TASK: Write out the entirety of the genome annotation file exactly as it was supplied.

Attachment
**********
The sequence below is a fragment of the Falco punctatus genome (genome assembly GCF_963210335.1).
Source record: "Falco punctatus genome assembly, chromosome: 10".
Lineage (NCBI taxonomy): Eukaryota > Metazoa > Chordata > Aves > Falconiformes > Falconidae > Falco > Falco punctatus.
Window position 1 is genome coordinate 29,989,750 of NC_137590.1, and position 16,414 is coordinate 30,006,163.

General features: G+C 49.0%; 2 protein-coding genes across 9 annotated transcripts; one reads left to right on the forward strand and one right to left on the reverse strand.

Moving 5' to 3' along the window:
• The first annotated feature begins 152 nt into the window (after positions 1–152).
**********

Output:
The sequence below is a fragment of the Falco punctatus genome (genome assembly GCF_963210335.1).
Source record: "Falco punctatus genome assembly, chromosome: 10".
Lineage (NCBI taxonomy): Eukaryota > Metazoa > Chordata > Aves > Falconiformes > Falconidae > Falco > Falco punctatus.
Window position 1 is genome coordinate 29,989,750 of NC_137590.1, and position 16,414 is coordinate 30,006,163.

General features: G+C 49.0%; 2 protein-coding genes across 9 annotated transcripts; one reads left to right on the forward strand and one right to left on the reverse strand.

Moving 5' to 3' along the window:
• The first annotated feature begins 152 nt into the window (after positions 1–152).